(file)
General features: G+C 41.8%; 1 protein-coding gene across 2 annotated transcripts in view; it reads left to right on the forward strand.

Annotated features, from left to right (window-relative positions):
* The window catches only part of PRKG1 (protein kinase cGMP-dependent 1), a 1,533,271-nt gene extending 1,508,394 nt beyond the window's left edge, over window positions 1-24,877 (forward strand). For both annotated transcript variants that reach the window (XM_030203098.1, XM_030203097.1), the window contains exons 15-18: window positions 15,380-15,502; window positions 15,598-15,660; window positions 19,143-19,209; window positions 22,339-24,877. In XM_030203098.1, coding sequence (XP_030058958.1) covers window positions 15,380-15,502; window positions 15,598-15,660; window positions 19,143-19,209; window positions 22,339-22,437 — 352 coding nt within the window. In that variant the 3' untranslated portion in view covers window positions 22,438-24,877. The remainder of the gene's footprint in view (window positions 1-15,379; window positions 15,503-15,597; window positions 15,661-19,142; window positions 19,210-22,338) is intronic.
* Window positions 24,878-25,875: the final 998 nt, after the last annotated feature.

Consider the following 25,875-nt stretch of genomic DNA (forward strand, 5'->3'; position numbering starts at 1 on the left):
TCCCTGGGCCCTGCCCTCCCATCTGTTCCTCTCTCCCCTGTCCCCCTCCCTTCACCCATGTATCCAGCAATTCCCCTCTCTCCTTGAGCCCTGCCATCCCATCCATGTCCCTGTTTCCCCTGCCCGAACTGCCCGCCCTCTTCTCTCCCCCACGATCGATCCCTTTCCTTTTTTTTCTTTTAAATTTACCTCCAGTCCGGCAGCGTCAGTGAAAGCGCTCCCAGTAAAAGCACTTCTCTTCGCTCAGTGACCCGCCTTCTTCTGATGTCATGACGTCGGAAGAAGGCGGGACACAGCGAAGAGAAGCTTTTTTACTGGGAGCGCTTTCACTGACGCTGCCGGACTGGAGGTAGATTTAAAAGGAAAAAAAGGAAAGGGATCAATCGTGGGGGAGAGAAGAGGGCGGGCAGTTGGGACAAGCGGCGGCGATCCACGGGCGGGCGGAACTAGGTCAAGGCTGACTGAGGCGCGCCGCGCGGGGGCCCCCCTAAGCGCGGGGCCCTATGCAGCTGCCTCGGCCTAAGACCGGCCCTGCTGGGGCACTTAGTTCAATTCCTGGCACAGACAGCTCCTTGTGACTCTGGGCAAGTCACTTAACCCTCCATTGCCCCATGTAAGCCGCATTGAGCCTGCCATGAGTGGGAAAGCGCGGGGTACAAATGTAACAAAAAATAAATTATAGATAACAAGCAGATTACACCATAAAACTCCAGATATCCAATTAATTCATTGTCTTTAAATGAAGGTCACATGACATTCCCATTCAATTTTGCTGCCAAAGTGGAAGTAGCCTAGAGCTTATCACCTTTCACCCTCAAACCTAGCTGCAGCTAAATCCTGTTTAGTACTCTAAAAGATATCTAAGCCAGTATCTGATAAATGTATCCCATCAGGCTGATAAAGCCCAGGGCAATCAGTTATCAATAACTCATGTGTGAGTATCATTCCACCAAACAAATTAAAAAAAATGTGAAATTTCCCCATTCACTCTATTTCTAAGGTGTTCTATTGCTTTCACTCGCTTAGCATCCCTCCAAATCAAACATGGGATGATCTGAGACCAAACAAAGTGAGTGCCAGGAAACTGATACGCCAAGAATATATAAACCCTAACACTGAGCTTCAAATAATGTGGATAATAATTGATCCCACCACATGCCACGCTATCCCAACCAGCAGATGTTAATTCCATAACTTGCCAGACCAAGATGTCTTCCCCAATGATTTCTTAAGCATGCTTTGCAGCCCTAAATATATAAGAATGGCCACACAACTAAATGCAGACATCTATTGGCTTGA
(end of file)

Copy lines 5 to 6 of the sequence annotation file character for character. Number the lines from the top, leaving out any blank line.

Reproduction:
Consider the following 25,875-nt stretch of genomic DNA (forward strand, 5'->3'; position numbering starts at 1 on the left):
TCCCTGGGCCCTGCCCTCCCATCTGTTCCTCTCTCCCCTGTCCCCCTCCCTTCACCCATGTATCCAGCAATTCCCCTCTCTCCTTGAGCCCTGCCATCCCATCCATGTCCCTGTTTCCCCTGCCCGAACTGCCCGCCCTCTTCTCTCCCCCACGATCGATCCCTTTCCTTTTTTTTCTTTTAAATTTACCTCCAGTCCGGCAGCGTCAGTGAAAGCGCTCCCAGTAAAAGCACTTCTCTTCGCTCAGTGACCCGCCTTCTTCTGATGTCATGACGTCGGAAGAAGGCGGGACACAGCGAAGAGAAGCTTTTTTACTGGGAGCGCTTTCACTGACGCTGCCGGACTGGAGGTAGATTTAAAAGGAAAAAAAGGAAAGGGATCAATCGTGGGGGAGAGAAGAGGGCGGGCAGTTGGGACAAGCGGCGGCGATCCACGGGCGGGCGGAACTAGGTCAAGGCTGACTGAGGCGCGCCGCGCGGGGGCCCCCCTAAGCGCGGGGCCCTATGCAGCTGCCTCGGCCTAAGACCGGCCCTGCTGGGGCACTTAGTTCAATTCCTGGCACAGACAGCTCCTTGTGACTCTGGGCAAGTCACTTAACCCTCCATTGCCCCATGTAAGCCGCATTGAGCCTGCCATGAGTGGGAAAGCGCGGGGTACAAATGTAACAAAAAATAAATTATAGATAACAAGCAGATTACACCATAAAACTCCAGATATCCAATTAATTCATTGTCTTTAAATGAAGGTCACATGACATTCCCATTCAATTTTGCTGCCAAAGTGGAAGTAGCCTAGAGCTTATCACCTTTCACCCTCAAACCTAGCTGCAGCTAAATCCTGTTTAGTACTCTAAAAGATATCTAAGCCAGTATCTGATAAATGTATCCCATCAGGCTGATAAAGCCCAGGGCAATCAGTTATCAATAACTCATGTGTGAGTATCATTCCACCAAACAAATTAAAAAAAATGTGAAATTTCCCCATTCACTCTATTTCTAAGGTGTTCTATTGCTTTCACTCGCTTAGCATCCCTCCAAATCAAACATGGGATGATCTGAGACCAAACAAAGTGAGTGCCAGGAAACTGATACGCCAAGAATATATAAACCCTAACACTGAGCTTCAAATAATGTGGATAATAATTGATCCCACCACATGCCACGCTATCCCAACCAGCAGATGTTAATTCCATAACTTGCCAGACCAAGATGTCTTCCCCAATGATTTCTTAAGCATGCTTTGCAGCCCTAAATATATAAGAATGGCCACACAACTAAATGCAGACATCTATTGGCTTGA